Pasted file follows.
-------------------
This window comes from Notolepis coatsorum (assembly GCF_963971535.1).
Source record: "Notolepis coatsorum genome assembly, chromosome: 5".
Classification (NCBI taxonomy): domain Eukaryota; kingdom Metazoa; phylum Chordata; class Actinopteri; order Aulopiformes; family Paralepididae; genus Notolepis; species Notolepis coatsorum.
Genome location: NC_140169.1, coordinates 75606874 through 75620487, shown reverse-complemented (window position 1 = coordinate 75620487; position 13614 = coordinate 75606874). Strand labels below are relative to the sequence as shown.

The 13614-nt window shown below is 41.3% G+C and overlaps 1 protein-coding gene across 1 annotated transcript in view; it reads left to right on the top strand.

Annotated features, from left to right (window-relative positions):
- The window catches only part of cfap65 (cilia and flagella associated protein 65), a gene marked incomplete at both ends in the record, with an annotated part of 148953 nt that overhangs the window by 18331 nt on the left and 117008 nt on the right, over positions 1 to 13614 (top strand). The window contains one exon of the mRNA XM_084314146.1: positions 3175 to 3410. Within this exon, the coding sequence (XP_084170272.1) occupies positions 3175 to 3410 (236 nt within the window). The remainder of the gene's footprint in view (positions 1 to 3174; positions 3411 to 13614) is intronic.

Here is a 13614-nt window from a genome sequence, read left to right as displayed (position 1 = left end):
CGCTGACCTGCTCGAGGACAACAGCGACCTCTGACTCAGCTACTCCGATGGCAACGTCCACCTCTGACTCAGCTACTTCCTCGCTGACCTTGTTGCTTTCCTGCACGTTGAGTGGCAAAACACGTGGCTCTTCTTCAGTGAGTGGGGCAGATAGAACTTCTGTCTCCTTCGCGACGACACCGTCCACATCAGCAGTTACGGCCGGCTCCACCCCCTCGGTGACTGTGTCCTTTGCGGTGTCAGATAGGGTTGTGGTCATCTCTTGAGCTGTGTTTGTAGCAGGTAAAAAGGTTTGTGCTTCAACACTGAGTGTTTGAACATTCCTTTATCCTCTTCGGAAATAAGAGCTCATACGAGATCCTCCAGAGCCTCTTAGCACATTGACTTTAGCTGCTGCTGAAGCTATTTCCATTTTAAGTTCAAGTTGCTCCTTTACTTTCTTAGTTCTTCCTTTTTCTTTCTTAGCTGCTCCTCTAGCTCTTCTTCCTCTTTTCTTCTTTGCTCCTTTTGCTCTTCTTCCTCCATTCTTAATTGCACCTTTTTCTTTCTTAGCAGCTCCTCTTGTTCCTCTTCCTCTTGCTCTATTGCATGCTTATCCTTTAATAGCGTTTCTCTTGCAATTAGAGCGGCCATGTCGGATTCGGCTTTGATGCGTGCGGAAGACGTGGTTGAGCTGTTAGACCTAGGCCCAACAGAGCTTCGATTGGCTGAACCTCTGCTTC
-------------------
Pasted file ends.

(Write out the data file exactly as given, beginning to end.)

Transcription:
This window comes from Notolepis coatsorum (assembly GCF_963971535.1).
Source record: "Notolepis coatsorum genome assembly, chromosome: 5".
Classification (NCBI taxonomy): domain Eukaryota; kingdom Metazoa; phylum Chordata; class Actinopteri; order Aulopiformes; family Paralepididae; genus Notolepis; species Notolepis coatsorum.
Genome location: NC_140169.1, coordinates 75606874 through 75620487, shown reverse-complemented (window position 1 = coordinate 75620487; position 13614 = coordinate 75606874). Strand labels below are relative to the sequence as shown.

The 13614-nt window shown below is 41.3% G+C and overlaps 1 protein-coding gene across 1 annotated transcript in view; it reads left to right on the top strand.

Annotated features, from left to right (window-relative positions):
- The window catches only part of cfap65 (cilia and flagella associated protein 65), a gene marked incomplete at both ends in the record, with an annotated part of 148953 nt that overhangs the window by 18331 nt on the left and 117008 nt on the right, over positions 1 to 13614 (top strand). The window contains one exon of the mRNA XM_084314146.1: positions 3175 to 3410. Within this exon, the coding sequence (XP_084170272.1) occupies positions 3175 to 3410 (236 nt within the window). The remainder of the gene's footprint in view (positions 1 to 3174; positions 3411 to 13614) is intronic.

Here is a 13614-nt window from a genome sequence, read left to right as displayed (position 1 = left end):
CGCTGACCTGCTCGAGGACAACAGCGACCTCTGACTCAGCTACTCCGATGGCAACGTCCACCTCTGACTCAGCTACTTCCTCGCTGACCTTGTTGCTTTCCTGCACGTTGAGTGGCAAAACACGTGGCTCTTCTTCAGTGAGTGGGGCAGATAGAACTTCTGTCTCCTTCGCGACGACACCGTCCACATCAGCAGTTACGGCCGGCTCCACCCCCTCGGTGACTGTGTCCTTTGCGGTGTCAGATAGGGTTGTGGTCATCTCTTGAGCTGTGTTTGTAGCAGGTAAAAAGGTTTGTGCTTCAACACTGAGTGTTTGAACATTCCTTTATCCTCTTCGGAAATAAGAGCTCATACGAGATCCTCCAGAGCCTCTTAGCACATTGACTTTAGCTGCTGCTGAAGCTATTTCCATTTTAAGTTCAAGTTGCTCCTTTACTTTCTTAGTTCTTCCTTTTTCTTTCTTAGCTGCTCCTCTAGCTCTTCTTCCTCTTTTCTTCTTTGCTCCTTTTGCTCTTCTTCCTCCATTCTTAATTGCACCTTTTTCTTTCTTAGCAGCTCCTCTTGTTCCTCTTCCTCTTGCTCTATTGCATGCTTATCCTTTAATAGCGTTTCTCTTGCAATTAGAGCGGCCATGTCGGATTCGGCTTTGATGCGTGCGGAAGACGTGGTTGAGCTGTTAGACCTAGGCCCAACAGAGCTTCGATTGGCTGAACCTCTGCTTC